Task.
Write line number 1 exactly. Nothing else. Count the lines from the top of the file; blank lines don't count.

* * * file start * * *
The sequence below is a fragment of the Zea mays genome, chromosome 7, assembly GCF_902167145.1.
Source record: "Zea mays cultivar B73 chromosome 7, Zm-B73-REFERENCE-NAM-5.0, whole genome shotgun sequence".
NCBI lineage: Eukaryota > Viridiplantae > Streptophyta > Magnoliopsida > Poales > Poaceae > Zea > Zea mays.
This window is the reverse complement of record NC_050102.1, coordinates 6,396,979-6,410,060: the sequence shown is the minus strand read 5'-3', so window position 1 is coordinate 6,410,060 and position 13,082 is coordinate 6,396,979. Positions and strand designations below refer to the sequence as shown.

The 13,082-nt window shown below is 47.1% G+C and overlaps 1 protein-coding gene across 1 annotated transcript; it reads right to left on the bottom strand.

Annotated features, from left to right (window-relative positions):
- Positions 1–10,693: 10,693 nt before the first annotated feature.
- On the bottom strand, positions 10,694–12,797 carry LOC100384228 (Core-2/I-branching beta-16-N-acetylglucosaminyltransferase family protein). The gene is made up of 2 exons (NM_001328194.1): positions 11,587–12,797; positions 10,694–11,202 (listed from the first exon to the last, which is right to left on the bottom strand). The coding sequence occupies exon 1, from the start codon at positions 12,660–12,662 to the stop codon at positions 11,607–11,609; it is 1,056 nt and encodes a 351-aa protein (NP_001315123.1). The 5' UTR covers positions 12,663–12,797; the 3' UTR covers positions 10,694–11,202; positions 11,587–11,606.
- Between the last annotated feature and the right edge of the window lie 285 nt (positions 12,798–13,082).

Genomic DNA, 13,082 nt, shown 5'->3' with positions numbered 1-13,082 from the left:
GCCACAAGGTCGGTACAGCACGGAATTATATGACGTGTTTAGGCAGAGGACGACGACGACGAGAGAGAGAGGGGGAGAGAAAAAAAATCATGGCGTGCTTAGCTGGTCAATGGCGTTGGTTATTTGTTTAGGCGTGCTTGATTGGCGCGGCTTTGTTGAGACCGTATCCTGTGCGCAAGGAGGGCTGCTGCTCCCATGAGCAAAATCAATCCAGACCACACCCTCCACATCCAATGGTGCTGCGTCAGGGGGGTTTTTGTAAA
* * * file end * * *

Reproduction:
The sequence below is a fragment of the Zea mays genome, chromosome 7, assembly GCF_902167145.1.